What might be called “modern” taxidermy arose alongside concerns about species extinction in the late nineteenth century. Taxidermy, in fact, participated directly in efforts to raise awareness about threats to species. Life-like specimens made from animal skins, horns, antlers, etc., mounted onto clay forms would give urban audiences a close-up view of magnificent creatures that were in need of protection in the United States and in Africa at that time. In a paradoxical way, its practitioners—most of whom were naturalists—though well intentioned, were also among those (along with sports and commercial hunters and expansion of human settlement, bringing destruction of habitat) that caused the decline of animal populations.
In the 1880s, William Temple Hornaday, the lead taxidermist for the Smithsonian’s U.S. National Museum, championed the conservation of American bison as a patriotic campaign, shortly after the government had engaged in efforts to exterminate the herds as a way of moving Native Americans onto reservations. In 1886, with only three hundred bison left in the United States, Hornaday embarked on a hunting expedition to Montana, killing at least sixteen of the remaining bison, including a huge bull that would later be displayed at the Smithsonian in a habitat group and become the model for the buffalo nickel. Only by killing and preserving these threatened species, Hornaday’s thinking went, would Americans appreciate the beasts and act to preserve those remaining.
Similarly, Carl Akeley, the chief taxidermist for the American Museum of Natural History in New York City, further developed the “habitat group” for a new form of display in natural history museums: the diorama. A glass-fronted space, like window displays in the modern department store, dioramas showed animals in a theater-like setting that represented their natural habitat. “From 1890 to 1940, dioramas were the primary way American museums educated the public about the ecological interdependence of species and habitats,” notes Melissa Milgrom in her account of the history and contemporary practice of taxidermy.
Carl Akeley’s hunting safaris to Africa from the late nineteenth century into the 1920s, prompted by concerns about loss of big game animals, aimed to collect prime examples of the animals before they might disappear. His creation of the mountain gorilla family diorama and the herd of African elephants remain centerpieces of the museum’s African Hall of today.
Like the conservationists of the late 19th century, Mark Dion uses taxidermy to draw attention to issues of extinction in our times. As scientists have warned, we are living in the sixth era of mass extinction in the history of life on Earth. They estimate that 30,000 species disappeared last year. The extinction rate could escalate dramatically with climate change altering ecosystems so rapidly that many animals, insects, birds, and plants would not be able to quickly adapt. As an artist who has consistently critically questioned our conceptions of nature, Dion has made issues of extinction and loss of biological diversity central to his work since the 1980s. Taxidermy has been a powerful means for this vein of his work.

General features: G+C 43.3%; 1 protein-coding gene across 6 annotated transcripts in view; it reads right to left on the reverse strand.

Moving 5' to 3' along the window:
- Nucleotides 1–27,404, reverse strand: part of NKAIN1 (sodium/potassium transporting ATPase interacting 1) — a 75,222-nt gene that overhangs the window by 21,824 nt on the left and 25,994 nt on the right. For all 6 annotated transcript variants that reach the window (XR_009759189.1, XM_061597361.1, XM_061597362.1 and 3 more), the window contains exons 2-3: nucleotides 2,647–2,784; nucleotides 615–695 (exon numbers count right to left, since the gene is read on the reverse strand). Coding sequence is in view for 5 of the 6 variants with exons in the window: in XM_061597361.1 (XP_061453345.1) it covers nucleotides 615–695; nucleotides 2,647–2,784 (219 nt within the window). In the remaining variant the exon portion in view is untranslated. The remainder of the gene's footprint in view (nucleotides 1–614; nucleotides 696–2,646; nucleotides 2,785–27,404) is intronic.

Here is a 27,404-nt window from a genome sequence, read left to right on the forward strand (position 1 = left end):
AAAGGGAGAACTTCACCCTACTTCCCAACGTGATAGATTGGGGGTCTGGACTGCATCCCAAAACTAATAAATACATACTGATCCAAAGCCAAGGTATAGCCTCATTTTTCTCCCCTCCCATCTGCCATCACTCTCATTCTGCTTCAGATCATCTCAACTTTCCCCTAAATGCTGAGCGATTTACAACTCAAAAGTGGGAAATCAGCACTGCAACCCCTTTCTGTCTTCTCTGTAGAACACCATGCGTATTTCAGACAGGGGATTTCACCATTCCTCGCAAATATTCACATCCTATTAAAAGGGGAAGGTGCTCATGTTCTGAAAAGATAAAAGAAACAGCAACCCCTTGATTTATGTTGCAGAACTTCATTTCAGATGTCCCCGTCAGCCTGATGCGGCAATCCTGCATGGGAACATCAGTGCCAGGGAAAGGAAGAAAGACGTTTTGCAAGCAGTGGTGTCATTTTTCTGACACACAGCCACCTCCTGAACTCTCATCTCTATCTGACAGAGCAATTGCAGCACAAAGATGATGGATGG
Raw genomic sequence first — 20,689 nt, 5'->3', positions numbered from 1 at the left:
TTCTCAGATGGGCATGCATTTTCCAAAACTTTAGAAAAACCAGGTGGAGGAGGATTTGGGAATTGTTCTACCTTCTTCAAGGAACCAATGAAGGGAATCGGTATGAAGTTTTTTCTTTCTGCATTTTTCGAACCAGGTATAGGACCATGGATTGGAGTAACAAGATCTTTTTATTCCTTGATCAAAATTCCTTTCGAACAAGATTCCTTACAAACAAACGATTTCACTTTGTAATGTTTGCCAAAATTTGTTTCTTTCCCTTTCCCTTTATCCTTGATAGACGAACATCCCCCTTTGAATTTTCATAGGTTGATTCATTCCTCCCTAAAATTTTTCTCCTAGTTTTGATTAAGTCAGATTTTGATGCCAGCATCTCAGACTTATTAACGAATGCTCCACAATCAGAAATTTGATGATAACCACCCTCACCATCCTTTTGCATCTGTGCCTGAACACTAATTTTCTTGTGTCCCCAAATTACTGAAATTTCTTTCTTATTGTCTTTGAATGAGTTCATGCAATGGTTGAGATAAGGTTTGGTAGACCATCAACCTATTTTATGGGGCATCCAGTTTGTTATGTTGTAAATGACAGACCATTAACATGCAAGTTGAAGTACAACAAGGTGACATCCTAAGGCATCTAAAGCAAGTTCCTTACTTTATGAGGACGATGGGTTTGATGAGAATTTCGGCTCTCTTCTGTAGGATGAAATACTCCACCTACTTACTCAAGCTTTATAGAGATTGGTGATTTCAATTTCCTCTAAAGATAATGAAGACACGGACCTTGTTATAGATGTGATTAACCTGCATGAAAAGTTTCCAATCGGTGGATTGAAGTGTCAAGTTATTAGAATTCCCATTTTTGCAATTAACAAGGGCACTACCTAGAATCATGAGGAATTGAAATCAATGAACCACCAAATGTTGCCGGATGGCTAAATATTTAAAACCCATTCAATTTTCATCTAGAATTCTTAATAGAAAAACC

The artist’s interest in these issues may have arisen from his youth in a small town just outside of New Bedford, Massachusetts. Growing up, he witnessed the decline of the commercial fishing industry in that area. Even before that, New Bedford had been a center of American whaling until fear of losing those species prompted the passage of laws from the mid-1940s onward limiting and then banning commercial whaling. Dion understood from a close perspective the intertwining of economics and species depletion. His early experiences were expanded and confirmed in his travels and field studies in biologically sensitive areas such as Central and South America.
After art school at the University of Hartford and participation in the Whitney Museum of American Art’s Independent Study Program/Studio, Dion emerged in the New York art world of the mid-to-late 1980s with work addressing threatened animal species and our sometimes confused and conflicted responses and tactics. His 1990 sculpture with William Scheffernine, Survival of the Cutest(Who Gets on the Ark? ) part of their installation Wheel Barrows for Progress, employed stuffed animal toys loaded onto a wheel barrow to comment on the tendency of environmentalists to focus on photogenic animals that pull people’s heart strings rather than to push for the preservation of whole ecosystems that would save less glamorous species than elephants and panda bears.
The first of a consistent and varied use of taxidermy in Dion’s work appeared in Extinction Series: Black Rhino Head (1989). Borrowing a taxidermied rhinoceros head, he placed it nestled in wood chips inside a large, open shipping crate. Arranged with other stacked, wooden crates bearing images of Africa, the piece commented on the trafficking of rare animals between Africa as a colonized continent and its former imperial capitals. Dion comments that the work examined “how the current loss of biological diversity through extinction could be seen as a protracted effect of colonialism, the Cold War, and “Band-Aid” development schemes.”